When executives from

Pfizer

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and

GlaxoSmithKline

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arrive at the American Diabetes Association's annual scientific conference later this week, they can expect a barrage of questions about two drugs whose futures are anything but clear.

For Glaxo, it's Avandia, the blood-sugar control pill that has been under siege since

The New England Journal of Medicine

published research last month saying the drug's users had a higher risk of heart attacks than people who took other diabetes medications. For Pfizer, it's Exubera, the inhaled insulin whose sales have been simply dreadful.

Glaxo has been defending the safety of Avandia, its second-biggest drug, ever since the

NEJM

published its article and

wrote an editorial asking the Food and drug Administration to take action. The FDA, which has convened an advisory panel for July 30, has already advocated a tougher

warning label. At a recent congressional hearing, legislators criticized Glaxo and the FDA's handling of Avandia.

The criticism has taken a toll. For the four weeks ended June 1, total U.S. prescriptions -- refills and new prescriptions -- for Avandia dropped 14% from the previous four weeks, according to the investment banking firm A.G. Edwards and the medical data-monitoring firm IMS Health. New prescriptions dropped 17.6%.

Glaxo officials recently told editorial writers at

USA Today

that total Avandia prescriptions had dropped about 10% since May 21, while new prescriptions had sunk by roughly 40%.

One beneficiary of Avandia's woes appears to be

Takeda's

Actos, which belongs to the same drug class. Takeda has said it will strengthen Actos' warning about cardiovascular risk. Prescriptions for Avandia are "unlikely to recover," says a recent report by S.G. Cowen, based on interviews with several endocrinologists.

For the first quarter of 2007, Avandia contributed $617 million in revenue. Two other drugs that combine Avandia's main ingredient and other diabetes medications produced $194 million. The Avandia family represents about 7% of Glaxo's corporate revenue.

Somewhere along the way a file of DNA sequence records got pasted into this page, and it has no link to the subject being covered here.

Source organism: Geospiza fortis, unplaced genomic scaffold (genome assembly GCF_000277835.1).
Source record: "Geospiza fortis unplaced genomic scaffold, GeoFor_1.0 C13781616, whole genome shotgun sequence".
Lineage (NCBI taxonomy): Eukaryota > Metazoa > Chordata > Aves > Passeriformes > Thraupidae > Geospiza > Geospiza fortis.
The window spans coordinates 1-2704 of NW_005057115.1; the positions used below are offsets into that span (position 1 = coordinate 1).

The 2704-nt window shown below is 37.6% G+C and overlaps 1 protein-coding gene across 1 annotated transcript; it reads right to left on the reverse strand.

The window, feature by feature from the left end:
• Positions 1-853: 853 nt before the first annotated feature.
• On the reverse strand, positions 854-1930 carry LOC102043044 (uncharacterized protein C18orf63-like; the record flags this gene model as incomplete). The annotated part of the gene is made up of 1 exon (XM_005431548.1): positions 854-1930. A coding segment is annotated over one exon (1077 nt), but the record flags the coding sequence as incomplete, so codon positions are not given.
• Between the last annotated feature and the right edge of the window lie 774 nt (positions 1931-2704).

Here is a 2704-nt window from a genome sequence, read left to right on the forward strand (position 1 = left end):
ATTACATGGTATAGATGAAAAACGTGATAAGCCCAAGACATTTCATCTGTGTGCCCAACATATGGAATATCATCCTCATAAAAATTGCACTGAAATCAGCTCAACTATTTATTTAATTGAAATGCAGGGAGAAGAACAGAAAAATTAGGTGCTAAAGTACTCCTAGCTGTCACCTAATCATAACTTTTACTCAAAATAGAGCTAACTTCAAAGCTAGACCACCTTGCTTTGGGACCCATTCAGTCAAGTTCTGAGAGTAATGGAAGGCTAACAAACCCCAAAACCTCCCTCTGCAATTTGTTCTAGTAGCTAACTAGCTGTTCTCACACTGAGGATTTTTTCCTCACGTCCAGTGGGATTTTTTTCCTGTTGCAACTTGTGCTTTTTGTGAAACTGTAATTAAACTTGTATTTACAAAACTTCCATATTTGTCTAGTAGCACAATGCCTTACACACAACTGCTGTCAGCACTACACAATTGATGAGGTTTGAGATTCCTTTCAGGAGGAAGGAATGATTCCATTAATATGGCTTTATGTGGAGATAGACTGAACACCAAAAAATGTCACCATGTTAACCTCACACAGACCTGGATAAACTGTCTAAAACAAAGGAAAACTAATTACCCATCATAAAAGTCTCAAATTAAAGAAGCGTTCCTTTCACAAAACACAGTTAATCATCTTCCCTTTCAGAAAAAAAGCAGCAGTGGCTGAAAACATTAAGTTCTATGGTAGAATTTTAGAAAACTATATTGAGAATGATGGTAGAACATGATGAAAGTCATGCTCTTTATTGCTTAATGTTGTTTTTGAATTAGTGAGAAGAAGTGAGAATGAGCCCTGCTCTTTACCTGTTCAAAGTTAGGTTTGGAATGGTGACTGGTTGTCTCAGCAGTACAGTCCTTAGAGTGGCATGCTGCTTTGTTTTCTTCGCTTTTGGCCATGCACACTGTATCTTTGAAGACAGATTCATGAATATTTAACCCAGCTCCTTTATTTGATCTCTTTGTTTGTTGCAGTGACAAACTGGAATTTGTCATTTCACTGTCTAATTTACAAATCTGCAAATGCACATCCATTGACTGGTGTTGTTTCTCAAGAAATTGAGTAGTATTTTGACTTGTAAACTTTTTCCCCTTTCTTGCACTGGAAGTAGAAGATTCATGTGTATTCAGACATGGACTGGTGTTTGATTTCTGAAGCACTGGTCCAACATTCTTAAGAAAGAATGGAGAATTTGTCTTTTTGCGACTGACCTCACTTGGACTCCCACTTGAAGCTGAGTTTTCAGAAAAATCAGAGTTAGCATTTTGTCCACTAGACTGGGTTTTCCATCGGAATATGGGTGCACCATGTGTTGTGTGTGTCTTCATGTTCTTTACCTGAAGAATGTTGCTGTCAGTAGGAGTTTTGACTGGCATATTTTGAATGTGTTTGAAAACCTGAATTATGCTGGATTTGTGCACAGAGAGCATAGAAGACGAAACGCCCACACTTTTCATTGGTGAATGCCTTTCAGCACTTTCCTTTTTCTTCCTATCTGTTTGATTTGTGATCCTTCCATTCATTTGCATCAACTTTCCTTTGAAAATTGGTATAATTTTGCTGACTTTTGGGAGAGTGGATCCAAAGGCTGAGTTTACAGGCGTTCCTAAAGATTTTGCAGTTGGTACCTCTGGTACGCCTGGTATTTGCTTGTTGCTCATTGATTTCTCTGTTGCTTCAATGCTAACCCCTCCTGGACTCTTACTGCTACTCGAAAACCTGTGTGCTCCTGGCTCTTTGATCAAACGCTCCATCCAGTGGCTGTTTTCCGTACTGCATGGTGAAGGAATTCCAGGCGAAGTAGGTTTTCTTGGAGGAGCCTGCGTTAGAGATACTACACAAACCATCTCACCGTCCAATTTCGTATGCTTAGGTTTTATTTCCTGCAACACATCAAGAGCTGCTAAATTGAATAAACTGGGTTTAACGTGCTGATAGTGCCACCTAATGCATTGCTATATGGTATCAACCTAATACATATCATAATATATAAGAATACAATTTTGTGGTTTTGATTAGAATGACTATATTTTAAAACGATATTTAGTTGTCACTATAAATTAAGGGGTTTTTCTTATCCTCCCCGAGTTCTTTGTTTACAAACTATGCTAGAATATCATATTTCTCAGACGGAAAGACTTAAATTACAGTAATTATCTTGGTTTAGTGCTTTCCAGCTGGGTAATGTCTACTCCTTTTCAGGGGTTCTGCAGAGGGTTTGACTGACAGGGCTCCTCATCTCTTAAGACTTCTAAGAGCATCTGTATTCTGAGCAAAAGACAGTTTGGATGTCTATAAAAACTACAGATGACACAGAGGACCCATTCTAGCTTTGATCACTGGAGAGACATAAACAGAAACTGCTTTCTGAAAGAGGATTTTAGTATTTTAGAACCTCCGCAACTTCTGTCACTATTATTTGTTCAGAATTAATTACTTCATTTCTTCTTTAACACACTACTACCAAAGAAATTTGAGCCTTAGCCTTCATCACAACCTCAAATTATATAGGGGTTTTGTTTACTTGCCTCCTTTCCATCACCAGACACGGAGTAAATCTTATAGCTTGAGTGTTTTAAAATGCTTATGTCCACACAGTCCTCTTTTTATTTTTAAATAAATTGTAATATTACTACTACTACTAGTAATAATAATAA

Meanwhile, Exubera's sales never had very far to fall because they barely got off the ground due to

manufacturing problems, launch delays and physician reluctance to prescribe it. As of June 1, Exubera had 0.2% of total U.S. insulin prescriptions and 0.4% of new prescriptions, according to A.G. Edwards and IMS Health.

With an initial marketing campaign that was called a "disappointment" by

Pfizer executives and

worse by its partner

Nektar Therapeutics,

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, Pfizer has started a "re-launch."

This effort includes more education for physicians, extra sales representatives and an upcoming direct-to-consumer ad campaign. Pfizer hopes to prove wrong last July's comment by Hank McKinnell, the former chairman and CEO. Reporting a delay in Exubera's debut, he said Pfizer wanted to get it right because the company wouldn't get a second chance to launch the first inhaled insulin.

"The key for us

at the ADA convention will be physician feedback," says Patricia Bank, of Pacific Growth Equities, in a June 18 note to clients. She has a buy rating on Nektar, but she doesn't own shares of Pfizer and doesn't cover the stock.

Based on conversations with several diabetes specialists, Bank says the lack of long-term data about Exubera's effect on the lungs could restrain sales. Pfizer says smokers and people with lung disease shouldn't use Exubera, and it says all patients should get periodic

lung-function tests.

"We will be looking to gauge the general sentiment around pulmonary insulin as a whole and whether Pfizer's presence gives us any feeling of comfort that they remain committed to the Exubera effort," says Bank.

"Our experts do not believe the safety data that will be presented for Pfizer's Exubera will be sufficient to alleviate concerns of pulmonary fibrosis," adds Michael King, of Rodman & Renshaw, in a recent research report.

Pulmonary fibrosis is a scarring of the lungs that reduces their ability to transfer oxygen to the bloodstream. King doesn't cover Pfizer and doesn't own shares.

But Andrew Forman, of WR Hambrecht, believes Exubera will catch on thanks to Pfizer's enhanced marketing.

"If it is truly darkest before the dawn, then we believe now is the time to put money to work in Nektar," he says in a June 11 report affirming his buy rating. He doesn't own shares, and he doesn't cover Pfizer.